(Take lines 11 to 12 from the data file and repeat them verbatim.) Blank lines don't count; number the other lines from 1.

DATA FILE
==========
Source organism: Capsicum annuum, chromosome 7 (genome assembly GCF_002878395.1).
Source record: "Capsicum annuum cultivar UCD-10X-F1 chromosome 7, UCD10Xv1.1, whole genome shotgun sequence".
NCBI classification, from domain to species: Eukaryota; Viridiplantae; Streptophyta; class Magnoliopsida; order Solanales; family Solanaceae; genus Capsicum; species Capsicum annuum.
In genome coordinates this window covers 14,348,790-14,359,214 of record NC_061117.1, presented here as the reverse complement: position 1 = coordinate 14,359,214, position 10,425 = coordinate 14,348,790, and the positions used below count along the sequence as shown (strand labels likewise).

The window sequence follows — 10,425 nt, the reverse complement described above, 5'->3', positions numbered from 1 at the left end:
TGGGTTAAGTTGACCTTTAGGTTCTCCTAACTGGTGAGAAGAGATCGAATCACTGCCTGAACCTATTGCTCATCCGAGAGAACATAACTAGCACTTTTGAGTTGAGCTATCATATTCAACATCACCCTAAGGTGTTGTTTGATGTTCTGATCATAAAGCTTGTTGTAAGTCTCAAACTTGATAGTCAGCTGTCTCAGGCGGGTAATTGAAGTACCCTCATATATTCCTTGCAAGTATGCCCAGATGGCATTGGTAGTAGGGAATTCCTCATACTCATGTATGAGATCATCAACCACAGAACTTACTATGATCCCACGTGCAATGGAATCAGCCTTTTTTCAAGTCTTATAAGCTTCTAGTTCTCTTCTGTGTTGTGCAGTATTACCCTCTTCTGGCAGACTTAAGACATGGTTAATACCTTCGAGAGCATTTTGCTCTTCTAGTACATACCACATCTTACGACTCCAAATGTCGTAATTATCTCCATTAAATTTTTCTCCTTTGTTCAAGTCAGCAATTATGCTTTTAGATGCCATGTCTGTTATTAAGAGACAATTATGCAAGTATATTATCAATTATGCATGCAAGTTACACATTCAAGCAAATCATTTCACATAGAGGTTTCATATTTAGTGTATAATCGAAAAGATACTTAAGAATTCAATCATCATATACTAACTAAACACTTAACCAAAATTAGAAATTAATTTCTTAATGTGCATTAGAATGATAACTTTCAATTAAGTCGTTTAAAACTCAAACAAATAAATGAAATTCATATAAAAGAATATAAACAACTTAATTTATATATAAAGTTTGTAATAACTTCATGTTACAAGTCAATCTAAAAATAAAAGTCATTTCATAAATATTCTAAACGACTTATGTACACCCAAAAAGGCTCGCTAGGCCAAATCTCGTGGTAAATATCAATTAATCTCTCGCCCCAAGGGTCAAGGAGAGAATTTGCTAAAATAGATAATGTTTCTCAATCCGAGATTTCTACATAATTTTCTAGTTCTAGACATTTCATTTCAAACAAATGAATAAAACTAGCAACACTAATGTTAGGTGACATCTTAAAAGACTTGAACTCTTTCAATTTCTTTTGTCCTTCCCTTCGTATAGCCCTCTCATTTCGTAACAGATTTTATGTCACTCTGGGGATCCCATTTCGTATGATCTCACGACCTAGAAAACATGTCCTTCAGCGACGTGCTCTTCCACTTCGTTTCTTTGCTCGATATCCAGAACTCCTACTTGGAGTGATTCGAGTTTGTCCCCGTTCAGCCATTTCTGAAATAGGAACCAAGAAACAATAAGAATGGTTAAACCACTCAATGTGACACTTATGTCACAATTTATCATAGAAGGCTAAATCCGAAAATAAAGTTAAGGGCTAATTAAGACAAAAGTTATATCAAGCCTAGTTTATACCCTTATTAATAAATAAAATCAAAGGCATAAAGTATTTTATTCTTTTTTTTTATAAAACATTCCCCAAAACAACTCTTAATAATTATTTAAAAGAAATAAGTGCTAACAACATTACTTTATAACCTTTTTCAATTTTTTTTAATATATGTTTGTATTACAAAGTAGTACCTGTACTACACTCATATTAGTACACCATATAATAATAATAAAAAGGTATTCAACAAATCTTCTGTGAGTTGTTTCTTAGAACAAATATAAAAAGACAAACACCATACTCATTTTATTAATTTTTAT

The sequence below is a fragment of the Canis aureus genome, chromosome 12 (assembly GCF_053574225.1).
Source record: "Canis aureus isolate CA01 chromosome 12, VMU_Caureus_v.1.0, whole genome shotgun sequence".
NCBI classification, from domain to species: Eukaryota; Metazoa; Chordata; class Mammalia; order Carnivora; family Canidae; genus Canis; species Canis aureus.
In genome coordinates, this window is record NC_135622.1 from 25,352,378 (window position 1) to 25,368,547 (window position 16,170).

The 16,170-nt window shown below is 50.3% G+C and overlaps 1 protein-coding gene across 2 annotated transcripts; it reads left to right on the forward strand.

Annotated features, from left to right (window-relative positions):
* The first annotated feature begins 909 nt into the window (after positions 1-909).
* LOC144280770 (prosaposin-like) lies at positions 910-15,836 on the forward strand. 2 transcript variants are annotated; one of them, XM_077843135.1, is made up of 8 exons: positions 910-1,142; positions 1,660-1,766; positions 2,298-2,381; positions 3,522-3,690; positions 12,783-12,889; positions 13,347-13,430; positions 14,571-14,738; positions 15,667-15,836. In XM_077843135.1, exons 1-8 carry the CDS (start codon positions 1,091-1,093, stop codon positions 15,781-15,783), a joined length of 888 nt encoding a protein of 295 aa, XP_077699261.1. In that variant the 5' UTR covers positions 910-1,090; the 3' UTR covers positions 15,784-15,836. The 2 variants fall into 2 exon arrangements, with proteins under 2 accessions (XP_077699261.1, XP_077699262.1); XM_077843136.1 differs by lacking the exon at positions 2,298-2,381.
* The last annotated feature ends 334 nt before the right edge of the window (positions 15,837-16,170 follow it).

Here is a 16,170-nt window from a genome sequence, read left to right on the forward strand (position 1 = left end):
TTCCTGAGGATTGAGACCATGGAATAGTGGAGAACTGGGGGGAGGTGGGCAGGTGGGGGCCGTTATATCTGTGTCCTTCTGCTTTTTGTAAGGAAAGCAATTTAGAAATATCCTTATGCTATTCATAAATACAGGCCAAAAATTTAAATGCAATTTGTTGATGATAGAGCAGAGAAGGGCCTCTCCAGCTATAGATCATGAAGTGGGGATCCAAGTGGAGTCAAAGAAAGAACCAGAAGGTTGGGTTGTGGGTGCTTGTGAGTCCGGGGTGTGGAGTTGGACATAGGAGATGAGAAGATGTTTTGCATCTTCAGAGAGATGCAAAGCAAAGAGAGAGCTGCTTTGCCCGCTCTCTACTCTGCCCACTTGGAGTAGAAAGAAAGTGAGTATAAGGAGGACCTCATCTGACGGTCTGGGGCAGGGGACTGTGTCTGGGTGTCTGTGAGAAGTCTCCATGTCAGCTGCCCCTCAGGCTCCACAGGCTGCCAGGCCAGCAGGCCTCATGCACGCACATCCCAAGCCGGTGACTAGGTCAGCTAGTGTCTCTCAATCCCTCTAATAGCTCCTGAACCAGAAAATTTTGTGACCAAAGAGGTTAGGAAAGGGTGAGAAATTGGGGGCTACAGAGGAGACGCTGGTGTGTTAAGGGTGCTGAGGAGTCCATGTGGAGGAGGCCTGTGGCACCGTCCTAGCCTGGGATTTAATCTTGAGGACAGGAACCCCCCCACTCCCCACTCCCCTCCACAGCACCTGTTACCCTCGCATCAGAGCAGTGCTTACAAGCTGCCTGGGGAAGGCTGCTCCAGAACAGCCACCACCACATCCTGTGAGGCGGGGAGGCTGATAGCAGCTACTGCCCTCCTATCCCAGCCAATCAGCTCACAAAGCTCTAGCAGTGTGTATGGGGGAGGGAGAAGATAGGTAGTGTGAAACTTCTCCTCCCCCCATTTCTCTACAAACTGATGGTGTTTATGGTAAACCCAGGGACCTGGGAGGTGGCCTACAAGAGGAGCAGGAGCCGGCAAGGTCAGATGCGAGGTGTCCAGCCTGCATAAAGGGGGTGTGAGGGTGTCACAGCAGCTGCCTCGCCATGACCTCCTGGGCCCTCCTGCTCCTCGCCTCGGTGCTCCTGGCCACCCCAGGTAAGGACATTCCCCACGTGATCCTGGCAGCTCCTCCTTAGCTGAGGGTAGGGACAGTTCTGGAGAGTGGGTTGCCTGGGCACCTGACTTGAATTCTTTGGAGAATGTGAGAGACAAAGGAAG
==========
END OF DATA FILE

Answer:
The 16,170-nt window shown below is 50.3% G+C and overlaps 1 protein-coding gene across 2 annotated transcripts; it reads left to right on the forward strand.

Annotated features, from left to right (window-relative positions):